BBC- An American has been killed and at least one other wounded after militiamen stormed the US consulate in the Libyan city of Benghazi, officials say.
It is believed the protest was held over a US-produced film that is said to be insulting to the Prophet Muhammad.
The building was set on fire after armed men raided the compound with grenades.
Protests have also been held at the US embassy in the Egyptian capital, Cairo.
In the attack in Benghazi, unidentified armed men stormed the grounds, shooting at buildings and throwing handmade bombs into the compound.
Security forces returned fire but Libyan officials say they were overwhelmed.
"One American official was killed and another injured in the hand. The other staff members were evacuated and are safe and sound," Libya's deputy interior minister Wanis al-Sharif told AFP.
The identity of the US official killed is not yet known. The consular worker was reported to have been shot.
Social media calls
Reports say a militia known as the Ansar al-Sharia brigade was involved in the attack, but the group has denied the claim, the BBC's Rana Jawad in Tripoli reports.
Our correspondent says many people are still armed following the conflict that overthrew Muammar Gaddafi last year.
The US said it condemned the attack "in the strongest terms" and was working with Libyan security forces to secure the compound, a statement by US state department spokeswoman Victoria Nuland said.
The film that sparked the demonstration is said to have been produced by a 52-year-old US citizen from California named Sam Bacile, and promoted by an expatriate Egyptian Copt.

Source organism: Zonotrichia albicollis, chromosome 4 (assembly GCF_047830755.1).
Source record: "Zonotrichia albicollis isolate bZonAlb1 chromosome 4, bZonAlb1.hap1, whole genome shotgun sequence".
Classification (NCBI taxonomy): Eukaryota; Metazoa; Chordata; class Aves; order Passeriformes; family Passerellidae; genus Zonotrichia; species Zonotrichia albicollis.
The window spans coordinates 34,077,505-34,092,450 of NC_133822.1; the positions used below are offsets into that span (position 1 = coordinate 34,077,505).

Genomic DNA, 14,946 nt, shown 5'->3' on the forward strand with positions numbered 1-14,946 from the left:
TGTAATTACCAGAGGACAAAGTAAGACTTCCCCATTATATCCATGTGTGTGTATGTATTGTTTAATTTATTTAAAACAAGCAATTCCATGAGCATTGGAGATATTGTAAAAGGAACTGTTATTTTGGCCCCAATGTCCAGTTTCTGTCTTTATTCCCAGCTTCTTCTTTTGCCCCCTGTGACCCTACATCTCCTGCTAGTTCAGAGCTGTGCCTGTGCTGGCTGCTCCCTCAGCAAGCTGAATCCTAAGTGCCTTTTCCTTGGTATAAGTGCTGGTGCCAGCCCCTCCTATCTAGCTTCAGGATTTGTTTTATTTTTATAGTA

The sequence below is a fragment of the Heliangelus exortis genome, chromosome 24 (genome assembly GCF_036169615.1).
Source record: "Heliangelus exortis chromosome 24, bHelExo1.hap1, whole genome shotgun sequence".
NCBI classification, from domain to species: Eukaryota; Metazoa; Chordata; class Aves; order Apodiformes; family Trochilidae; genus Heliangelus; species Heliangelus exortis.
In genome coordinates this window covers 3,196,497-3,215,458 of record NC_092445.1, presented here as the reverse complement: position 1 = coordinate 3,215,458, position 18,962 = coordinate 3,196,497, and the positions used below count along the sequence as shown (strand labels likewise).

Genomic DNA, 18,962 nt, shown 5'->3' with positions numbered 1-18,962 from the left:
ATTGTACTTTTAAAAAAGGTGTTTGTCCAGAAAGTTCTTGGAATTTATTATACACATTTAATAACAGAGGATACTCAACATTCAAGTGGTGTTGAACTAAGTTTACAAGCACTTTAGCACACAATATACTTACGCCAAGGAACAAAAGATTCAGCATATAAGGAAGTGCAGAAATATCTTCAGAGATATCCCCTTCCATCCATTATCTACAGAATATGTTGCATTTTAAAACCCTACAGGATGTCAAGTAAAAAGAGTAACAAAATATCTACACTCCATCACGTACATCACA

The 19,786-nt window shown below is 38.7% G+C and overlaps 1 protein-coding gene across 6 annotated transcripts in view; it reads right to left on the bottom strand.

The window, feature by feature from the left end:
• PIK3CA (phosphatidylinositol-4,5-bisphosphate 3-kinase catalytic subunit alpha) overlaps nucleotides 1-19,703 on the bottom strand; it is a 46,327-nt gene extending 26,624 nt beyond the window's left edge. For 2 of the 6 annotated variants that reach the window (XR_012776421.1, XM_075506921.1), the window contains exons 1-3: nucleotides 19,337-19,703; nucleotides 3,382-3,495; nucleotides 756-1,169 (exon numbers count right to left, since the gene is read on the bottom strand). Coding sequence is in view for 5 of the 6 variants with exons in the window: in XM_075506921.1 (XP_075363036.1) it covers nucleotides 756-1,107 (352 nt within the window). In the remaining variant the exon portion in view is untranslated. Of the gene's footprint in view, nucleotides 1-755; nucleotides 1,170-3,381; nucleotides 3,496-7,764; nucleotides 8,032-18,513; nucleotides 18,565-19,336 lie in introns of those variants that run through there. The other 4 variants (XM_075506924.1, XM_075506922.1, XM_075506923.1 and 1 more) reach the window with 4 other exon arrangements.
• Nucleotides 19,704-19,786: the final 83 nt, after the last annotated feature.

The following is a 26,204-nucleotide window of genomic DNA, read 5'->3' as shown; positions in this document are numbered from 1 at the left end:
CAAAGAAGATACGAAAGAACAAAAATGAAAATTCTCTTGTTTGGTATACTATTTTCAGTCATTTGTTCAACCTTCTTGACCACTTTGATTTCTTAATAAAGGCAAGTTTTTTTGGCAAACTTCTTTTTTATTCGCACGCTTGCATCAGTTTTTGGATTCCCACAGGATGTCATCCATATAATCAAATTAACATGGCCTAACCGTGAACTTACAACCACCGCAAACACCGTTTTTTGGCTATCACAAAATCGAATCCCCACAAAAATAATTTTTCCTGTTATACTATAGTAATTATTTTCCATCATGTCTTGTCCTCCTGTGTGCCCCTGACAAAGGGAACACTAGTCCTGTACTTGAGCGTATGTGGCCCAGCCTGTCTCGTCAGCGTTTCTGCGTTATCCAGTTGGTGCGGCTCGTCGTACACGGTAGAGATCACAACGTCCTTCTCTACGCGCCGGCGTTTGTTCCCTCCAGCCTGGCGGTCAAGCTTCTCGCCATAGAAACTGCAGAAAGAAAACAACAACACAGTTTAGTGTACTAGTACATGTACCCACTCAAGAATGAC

The two men are described as having anti-Islamic views.
A trailer of the low-budget movie has appeared on YouTube and translated in Arabic.
There were calls on social media networks for protests against US interests in the capital, Tripoli, but no disturbances have been confirmed, our correspondent says.
The rally followed a demonstration in Cairo, in which protesters breached the US embassy and tore down the United States flag, which was flying at half mast to mark the 9/11 attacks, and replaced it with an Islamist banner.
'Abuse freedom of speech'
Thousands of protesters had gathered outside the US embassy in the Egyptian capital.
Egyptian protesters condemned what they said was the humiliation of the Prophet of Islam under the pretext of freedom of speech.
"Both Muslims and Christians are participating in this protest against this offence to Islam," said one protester, according to the Associated Press.
The US embassy earlier issued a statement condemning "the continuing efforts by misguided individuals to hurt the religious feelings of Muslims - as we condemn efforts to offend believers of all religions".
The statement added: "We firmly reject the actions by those who abuse the universal right of free speech to hurt the religious beliefs of others."
The protests have now ended, the state department said. There were no reports of injuries.-->